Officials of the state-owned Bangladesh Power Development Board (BPDB) would also prefer a separate entity to be responsible for both import of coal and also work as a monitoring body to check any untoward practices in coal purchase for the power plants.
“Since coal is a pass-through item in power generation and the BPDB has to ultimately pay the bills, there should be a state-owned entity which will import the coal directly and monitor the price of coal to be imported by any private power plant operator,” a top official of the organisation told UNB, preferring not to be named.
Supporting the idea of forming a state-owned separate entity for importing coal and supervising any coal import by the private sector, eminent energy expert Dr M Tamim said such a body for coal is essential for Bangladesh, just like the Bangladesh Petroleum Corporation (BPC) exists for hydrocarbons.
“We can form a body like Coal Bangladesh like Coal India in our neighbouring nation,” he told UNB.
He noted the reality that Bangladesh does not have any experience in coal import.
So if any company manipulates coal prices through underhanded dealing with suppliers, it will be difficult to identify such unfair means for non-experienced officials, he added.
The coal price issue came into the forefront in recent days following the unearthing of the Indian Adani Group’s power purchase agreement (PPA) with the BPDB, and controversies surrounding the steep purchasing price for coal quoted to BPDB by Adani Power.
Adani Power recently sent a request for BPDB to issue the demand note, where the coal price was quoted at $400 per metric ton (MT) - far above what BPDB officials believe it should be given the present state of the international market.
“In our view, the coal price they have quoted ($400/MT) was excessive - it should be less than $250/MT, which is what we are paying for the imported coal at our other thermal power plants,” the official said.
They mentioned that the price of coal is coming down in the international market.
To adjust the coal price, the BPDB sought a revision to the PPA it signed with Adani Power Ltd for importing electricity from its 1600 MW thermal power plant in Jharkhand, India.
Against the backdrop of a heated debate over the issue, the government formed a review committee, headed by Power secretary Habibur Rahman, to analyse the existing deals signed by the public, private and joint venture power companies, including the one with Adani, to import coal for use in power generation.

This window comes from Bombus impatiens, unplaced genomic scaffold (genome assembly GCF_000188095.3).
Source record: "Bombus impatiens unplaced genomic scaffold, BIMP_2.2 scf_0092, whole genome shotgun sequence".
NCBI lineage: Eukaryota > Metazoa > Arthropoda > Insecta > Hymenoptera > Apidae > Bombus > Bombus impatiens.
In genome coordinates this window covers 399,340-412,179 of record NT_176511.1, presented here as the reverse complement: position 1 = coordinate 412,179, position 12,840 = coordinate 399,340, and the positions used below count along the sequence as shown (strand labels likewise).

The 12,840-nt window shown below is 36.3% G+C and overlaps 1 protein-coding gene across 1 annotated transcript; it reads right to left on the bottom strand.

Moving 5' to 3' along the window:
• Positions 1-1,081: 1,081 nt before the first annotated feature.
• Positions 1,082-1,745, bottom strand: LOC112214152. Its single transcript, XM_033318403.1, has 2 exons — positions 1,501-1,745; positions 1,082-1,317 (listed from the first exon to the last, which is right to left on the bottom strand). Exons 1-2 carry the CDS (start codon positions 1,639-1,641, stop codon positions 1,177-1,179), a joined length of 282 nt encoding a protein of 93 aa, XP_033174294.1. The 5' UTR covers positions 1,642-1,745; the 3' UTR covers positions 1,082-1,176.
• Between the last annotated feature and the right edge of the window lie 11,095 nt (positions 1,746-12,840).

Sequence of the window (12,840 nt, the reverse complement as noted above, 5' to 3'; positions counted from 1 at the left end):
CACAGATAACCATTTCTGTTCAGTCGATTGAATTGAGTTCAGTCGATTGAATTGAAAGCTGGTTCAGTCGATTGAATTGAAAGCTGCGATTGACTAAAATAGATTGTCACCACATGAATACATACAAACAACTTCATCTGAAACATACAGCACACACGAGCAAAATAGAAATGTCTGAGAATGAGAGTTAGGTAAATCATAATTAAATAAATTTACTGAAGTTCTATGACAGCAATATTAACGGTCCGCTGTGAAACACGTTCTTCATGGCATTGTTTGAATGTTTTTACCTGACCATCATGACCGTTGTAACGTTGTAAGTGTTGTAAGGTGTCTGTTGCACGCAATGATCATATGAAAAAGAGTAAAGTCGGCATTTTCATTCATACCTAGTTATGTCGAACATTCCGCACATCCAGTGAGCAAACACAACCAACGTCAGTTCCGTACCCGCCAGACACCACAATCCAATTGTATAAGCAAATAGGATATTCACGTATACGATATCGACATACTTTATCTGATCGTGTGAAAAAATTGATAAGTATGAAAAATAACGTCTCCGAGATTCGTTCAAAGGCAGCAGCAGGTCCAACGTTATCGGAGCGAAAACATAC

The nine-member high level committee was formed on 23 January and its first meeting was held on 20 February.
Besides the Power secretary, the committee also includes the chairman of Bangladesh Power Development Board (BPDB), additional secretary of Power Division (coordination), representatives from the Prime Minister’s Office, finance ministry, and commerce ministry; the chief engineer (power generation) of BPDB, managing directors of the power generation companies, and the deputy secretary (development) of the Power Division, who will also act as member secretary of the committee.
About the outcomes of the review committee meeting, Power secretary Habibur Rahman said the committee needs to sit in more meetings.
“It’s too early to give any substantial outcomes right at this moment…We need to hold more meetings”, he told UNB.
Official sources said the review committee was formed following the report that Bangladesh will incur a financial loss of Tk 700 crore per month and Tk 8,400 crore annually due to the “faulty deal” signed with Adani Power to import electricity from its coal-fired 1600 MW Godda plant in Jharkhand state of India, first reported by UNB in January.
The BPDB sent a letter to the Adani Group seeking a revision to the existing PPA following the request it received in relation to opening LCs (in India) to import the coal that will be used as fuel for the 1,600 MW plant in Jharkhand.
The BPDB sent the letter date 23 January referring to state minister-led delegation’s recent visit to the Adani plant mentioned, “During the discussion your side also opined that suitable mechanism will be devised to reduce this inconsistency of coal price by adjusting/changing the coal pricing mechanism of the power purchase agreement (PPA)”.
BPDB officials alleged that the price of coal for the Payra power plant was set at 15-16 per cent higher than the market price in connivance with corrupt officials.